Computers, the internet and the digital world have long since taken over our lives when it comes to words, graphics, images et al… and it’s brilliant. But there’s just part of me that still yearns for some of the ‘old technology’, hand-produced stuff!
Photo: The cover from my 1984 Letraset catalogue (believe me, I had several others from the late 1960s onwards… all sadly binned!).

Thursday, July 27, 2017

july 2017 books…

Excursion To Tindari (Andrea Camilleri): My third Camilleri Inspector Montalbano Mystery book… and his appeal has grown on me each time. Set on the Sicilian coast, amid the daily complications of life at the local police headquarters and the culinary idiosyncrasies on offer, this is another slightly farcical (but endearing) tale of corruption, vendettas and justice in which the Mafia is never far away. Atmospheric, funny and intriguing... I really enjoyed it.
1984 (George Orwell): I’d read this book a couple of times before – once in the early 1970s and then again in 1982/3 – and decided that it was time for another re-read (but it’s a bit scary to realise that a book you thought you’d ‘recently’ read turns out to be 35 years ago!). Two ‘new’ realisations immediately struck me before I’d even finished the first page… the first was that the book was first published in 1949 (the year of my birth) and the second describes Winston Smith as having a “varicose ulcer above his right ankle” (just like me at the present time!). Spooky! I think I found reading it this time even more powerful/disturbing than before… the world of the internet is now very much a central feature of our existence and, with it, we seem to have instant access to ‘everything’. It’s also a world where facebook and google (for example) know our likes and dislikes; know about our political leanings; know how old we are and where we live… It’s also a world where, for many people it seems, the media controls what and how they think (The Daily Mail and the Sun newspapers, for example!?). It’s also provided us, thanks to social media, with our own artificial world of similar-minded people – whilst, at the same time, there are other artificial worlds of people who have utterly different values and beliefs… not to mention ‘fake news’, of course! Orwell’s picture of an egalitarian Utopia is both brilliant and frightening. Nearly 70 years on, it remains utterly compelling and hugely impressive.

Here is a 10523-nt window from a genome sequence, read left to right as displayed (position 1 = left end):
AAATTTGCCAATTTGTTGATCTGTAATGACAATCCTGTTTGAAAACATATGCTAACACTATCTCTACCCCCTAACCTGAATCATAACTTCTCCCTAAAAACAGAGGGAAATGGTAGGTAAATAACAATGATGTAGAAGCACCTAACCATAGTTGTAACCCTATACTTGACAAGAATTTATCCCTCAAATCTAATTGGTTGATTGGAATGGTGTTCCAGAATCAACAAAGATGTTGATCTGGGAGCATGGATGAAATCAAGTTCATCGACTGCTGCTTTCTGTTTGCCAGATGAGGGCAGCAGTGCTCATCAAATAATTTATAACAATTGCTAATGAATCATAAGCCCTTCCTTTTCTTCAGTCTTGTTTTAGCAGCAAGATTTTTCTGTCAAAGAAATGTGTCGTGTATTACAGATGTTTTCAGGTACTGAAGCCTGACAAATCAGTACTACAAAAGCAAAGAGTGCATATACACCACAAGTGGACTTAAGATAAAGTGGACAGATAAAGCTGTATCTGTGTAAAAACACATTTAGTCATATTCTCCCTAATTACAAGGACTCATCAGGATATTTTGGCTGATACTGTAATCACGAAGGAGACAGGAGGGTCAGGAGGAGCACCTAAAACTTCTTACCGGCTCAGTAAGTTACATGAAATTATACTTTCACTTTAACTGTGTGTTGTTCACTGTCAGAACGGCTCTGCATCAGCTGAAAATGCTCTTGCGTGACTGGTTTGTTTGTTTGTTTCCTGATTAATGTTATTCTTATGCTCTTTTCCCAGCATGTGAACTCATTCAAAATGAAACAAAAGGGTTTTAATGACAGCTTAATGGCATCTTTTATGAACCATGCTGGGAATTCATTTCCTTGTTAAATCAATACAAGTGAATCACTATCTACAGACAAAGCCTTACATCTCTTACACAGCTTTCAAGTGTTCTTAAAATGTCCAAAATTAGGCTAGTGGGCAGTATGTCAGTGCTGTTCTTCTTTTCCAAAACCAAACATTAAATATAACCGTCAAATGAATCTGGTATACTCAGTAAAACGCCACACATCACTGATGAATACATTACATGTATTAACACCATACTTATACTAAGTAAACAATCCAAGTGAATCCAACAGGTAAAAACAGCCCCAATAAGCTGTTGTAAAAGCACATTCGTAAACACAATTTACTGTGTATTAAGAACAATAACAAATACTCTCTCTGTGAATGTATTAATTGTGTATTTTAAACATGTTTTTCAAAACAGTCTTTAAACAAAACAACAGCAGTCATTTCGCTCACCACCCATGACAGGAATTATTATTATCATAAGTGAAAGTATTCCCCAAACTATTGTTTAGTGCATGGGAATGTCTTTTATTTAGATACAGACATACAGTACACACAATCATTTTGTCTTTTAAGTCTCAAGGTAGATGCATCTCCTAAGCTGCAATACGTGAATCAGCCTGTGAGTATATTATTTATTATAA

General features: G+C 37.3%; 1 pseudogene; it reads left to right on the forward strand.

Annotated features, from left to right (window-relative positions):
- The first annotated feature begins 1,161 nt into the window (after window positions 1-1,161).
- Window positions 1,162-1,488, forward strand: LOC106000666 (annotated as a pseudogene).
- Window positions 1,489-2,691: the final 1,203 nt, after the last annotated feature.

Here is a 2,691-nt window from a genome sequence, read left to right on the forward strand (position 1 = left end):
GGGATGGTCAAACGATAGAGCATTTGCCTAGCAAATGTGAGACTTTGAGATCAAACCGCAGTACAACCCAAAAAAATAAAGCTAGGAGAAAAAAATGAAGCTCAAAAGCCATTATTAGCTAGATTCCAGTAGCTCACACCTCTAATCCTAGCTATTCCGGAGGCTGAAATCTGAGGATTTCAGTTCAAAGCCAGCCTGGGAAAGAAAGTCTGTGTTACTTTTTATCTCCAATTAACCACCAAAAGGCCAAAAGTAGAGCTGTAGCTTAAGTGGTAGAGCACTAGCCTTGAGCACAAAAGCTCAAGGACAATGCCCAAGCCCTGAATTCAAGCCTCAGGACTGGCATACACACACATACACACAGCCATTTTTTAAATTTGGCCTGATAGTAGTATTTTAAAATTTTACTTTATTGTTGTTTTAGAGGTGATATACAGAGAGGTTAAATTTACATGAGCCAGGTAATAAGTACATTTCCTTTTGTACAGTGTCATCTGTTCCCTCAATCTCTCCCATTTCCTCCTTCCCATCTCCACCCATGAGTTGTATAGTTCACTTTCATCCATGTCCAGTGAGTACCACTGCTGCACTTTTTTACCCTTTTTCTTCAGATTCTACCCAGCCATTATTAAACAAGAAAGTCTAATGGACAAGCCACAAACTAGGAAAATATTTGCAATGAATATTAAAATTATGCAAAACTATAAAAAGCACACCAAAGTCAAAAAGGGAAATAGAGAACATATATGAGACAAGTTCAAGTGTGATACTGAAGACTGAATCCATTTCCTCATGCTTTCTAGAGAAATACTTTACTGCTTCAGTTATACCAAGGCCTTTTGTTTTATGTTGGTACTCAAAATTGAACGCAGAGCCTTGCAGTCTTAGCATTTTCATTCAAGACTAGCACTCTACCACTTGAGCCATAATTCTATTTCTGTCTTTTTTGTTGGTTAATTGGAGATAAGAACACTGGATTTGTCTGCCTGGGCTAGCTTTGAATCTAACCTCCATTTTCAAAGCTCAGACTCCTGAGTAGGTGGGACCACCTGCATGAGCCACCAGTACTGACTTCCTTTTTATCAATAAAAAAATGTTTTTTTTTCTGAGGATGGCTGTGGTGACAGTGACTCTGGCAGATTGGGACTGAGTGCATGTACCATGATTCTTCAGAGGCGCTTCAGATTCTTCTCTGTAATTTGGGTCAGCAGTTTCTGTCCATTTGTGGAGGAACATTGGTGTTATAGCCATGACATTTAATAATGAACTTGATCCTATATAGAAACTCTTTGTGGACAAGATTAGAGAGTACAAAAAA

Act of Passion (Georges Simenon): First published in 1947, this is only the second Georges Simenon book I’ve read. The cover of my paperback copy says he’s “deservedly famous for his exact studies of the minds of madmen and murderers”… and the comment certainly applies to this book. It’s cast in the form of a long, pathetic letter addressed from prison to the examining magistrate in a murder case. The prisoner, a doctor, strangled his mistress and struggles to explain just why he was forced to “kill the thing he loves”… why the act was rational and why he must repudiate any suggestion of madness. The magistrate, he is sure, will understand. Believe me, if I’d been the magistrate, I’d have stopped reading the letter after just a few pages! Nevertheless, it’s an intriguing (albeit shocking) account of control, violence and, ultimately, madness.